Macaskill on markets: Cultural leanings mask conflict at heart of investment banking industry


Jon Macaskill
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Investment bankers frequently boast that their employer has a unique culture. There is a shared sense of purpose and responsibility for decision-making, normally allied with a common understanding of risk and the best way to pursue manageable growth. Often these cultural values are made explicit with a formal "One Firm" policy.


Jon Macaskill is one of the leading capital markets and derivatives journalists, with over 20 years’ experience covering financial markets from London and New York. Most recently he worked at one of the biggest global investment banks

Jon Macaskill is one of the leading capital markets and derivatives journalists, with over 20 years’ experience covering financial markets from London and New York. Most recently he worked at one of the biggest global investment banks


Two of the banks that most zealously promoted the unique nature of their culture were the two that had the highest level of employee share ownership: Bear Stearns and Lehman Brothers.

Bear Stearns was never able to shake its image as a firm of scrappy bond traders where sharp elbows were the main means of advancement.

But Lehman managed to convince both the bulk of its employees and much of the outside world that it had developed a culture to rival that of industry leader Goldman Sachs.

Lehman relentlessly promoted its One Firm mantra and pioneered such gimmicks as pasting the elevators at its New York headquarters with charts of its share price – at least until its stock collapsed.

Lehman and Bear are gone but Goldman still dominates the revenue rankings, and rivals remain obsessed with fostering a Goldman-style culture.

Barclays Capital is developing a partnership tier in its senior ranks, partly to differentiate genuine leaders from the massed ranks of managing directors and partly to improve collaboration across business lines.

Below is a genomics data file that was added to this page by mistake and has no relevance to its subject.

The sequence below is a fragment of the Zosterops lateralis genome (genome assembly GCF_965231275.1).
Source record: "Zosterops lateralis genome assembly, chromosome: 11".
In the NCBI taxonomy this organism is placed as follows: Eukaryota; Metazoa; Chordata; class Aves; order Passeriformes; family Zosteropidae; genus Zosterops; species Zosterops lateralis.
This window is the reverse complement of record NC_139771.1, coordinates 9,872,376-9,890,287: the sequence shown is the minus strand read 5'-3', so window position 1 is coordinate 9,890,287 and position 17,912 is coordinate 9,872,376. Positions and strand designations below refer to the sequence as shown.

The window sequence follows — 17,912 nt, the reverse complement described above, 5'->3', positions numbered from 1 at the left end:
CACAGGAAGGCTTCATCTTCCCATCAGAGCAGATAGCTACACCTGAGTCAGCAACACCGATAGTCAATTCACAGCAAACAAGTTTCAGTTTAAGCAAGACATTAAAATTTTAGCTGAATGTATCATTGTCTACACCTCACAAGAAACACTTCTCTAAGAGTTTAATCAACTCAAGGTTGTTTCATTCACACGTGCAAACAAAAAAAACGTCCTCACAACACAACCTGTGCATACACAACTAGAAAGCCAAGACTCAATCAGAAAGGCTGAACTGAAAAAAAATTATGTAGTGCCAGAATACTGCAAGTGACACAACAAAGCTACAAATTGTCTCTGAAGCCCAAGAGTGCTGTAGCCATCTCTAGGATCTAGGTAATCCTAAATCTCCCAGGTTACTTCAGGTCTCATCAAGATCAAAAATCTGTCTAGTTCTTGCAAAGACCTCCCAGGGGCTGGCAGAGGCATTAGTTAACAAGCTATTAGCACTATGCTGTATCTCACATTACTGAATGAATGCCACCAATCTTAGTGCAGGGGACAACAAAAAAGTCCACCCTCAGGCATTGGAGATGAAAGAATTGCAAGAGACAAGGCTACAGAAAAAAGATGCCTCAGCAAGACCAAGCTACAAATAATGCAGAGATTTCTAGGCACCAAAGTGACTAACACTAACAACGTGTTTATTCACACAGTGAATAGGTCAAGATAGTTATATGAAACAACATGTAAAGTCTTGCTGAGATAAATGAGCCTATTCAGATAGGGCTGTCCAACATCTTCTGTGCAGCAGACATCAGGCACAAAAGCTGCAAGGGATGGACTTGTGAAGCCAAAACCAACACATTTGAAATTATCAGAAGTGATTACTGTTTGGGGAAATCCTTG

Other banks are stepping up "Deliver The Firm" or "One Firm" initiatives by changing sales credit recognition to encourage cross-departmental deals and pushing young managers to shift across business lines rather than sticking to specialist functions.

The last move is an attempt to mimic Goldman’s longstanding policy of forcing fast-track employees to gain experience in different departments. A stint in a risk management role is also encouraged for managers on course for a senior position. Risk management experience was never a traditional prerequisite for advancement at any other investment bank and is a genuine differentiating factor that helped Goldman to come through the credit crisis in better shape than its rivals.

Many Goldman cultural quirks represent an acknowledgement of the conflict at the heart of investment banking, though, rather than an attempt to create a collegial spirit that sits oddly with the constant battle for a bigger share of revenue.

A policy of having multiple business line co-heads – often three to a group – can be presented as fostering teamwork, for example.

It also adds an extra layer of watchfulness for malpractice or underperformance, however. And as a side benefit, it can be used to downplay any air of disruption when a business head joins another firm or is dismissed.

Rather than encouraging pseudo-partnerships that have no real function, bank boards might be better off trying to monitor a culture of controlled competition among top executives.

Attempts to improve practice by formally upgrading risk functions have a mixed record at best. There was keen attention to the role of the chief risk officer in the approach to the credit crunch, for example. A position that was traditionally subordinate to the treasurer was upgraded at some banks to a nominal weight closer to that of the chief financial officer. Some experienced bankers were brought back from actual or semi-retirement to chief risk officer roles with a line to the chief executive.

But the Lehman bank examiner’s report underscored the extent to which a formally correct set-up can malfunction.

When the firm started to spiral out of control in 2007 it had a respected chief risk officer in Madelyn Antoncic. She was equipped with a PhD and 450 risk management staff monitoring positions across the firm but was easily sidelined by a domineering chief executive and president and supine chief financial officers in Chris O’Meara, then Erin Callan.

And applying effective checks and balances might not be as simple as hiring experienced bankers as chief risk officers. When UBS executed a 180-degree turn and started a push back into investment banking after more than $50 billion of losses it hired Tom Daula as chief risk officer. Daula, who is now a member of the investment bank executive committee and group managing board, has a PhD and is a former chief risk officer at Morgan Stanley.

Daula was replaced at Morgan Stanley by Ken deRegt after another risk management fiasco, however. A proprietary trading desk run by Howie Hubler and Joe Naggar made a credit derivatives bet of about $13 billion and was then able to successfully resist pressure to close the trade for months on end as the markets deteriorated, adding billions of dollars to Morgan Stanley’s eventual losses.

There is one potential upside for shareholders to what must have been a bruising experience for Daula. Perhaps he will be more resolute if similar issues emerge with any of the recent wave of new sales and trading managers hired by UBS.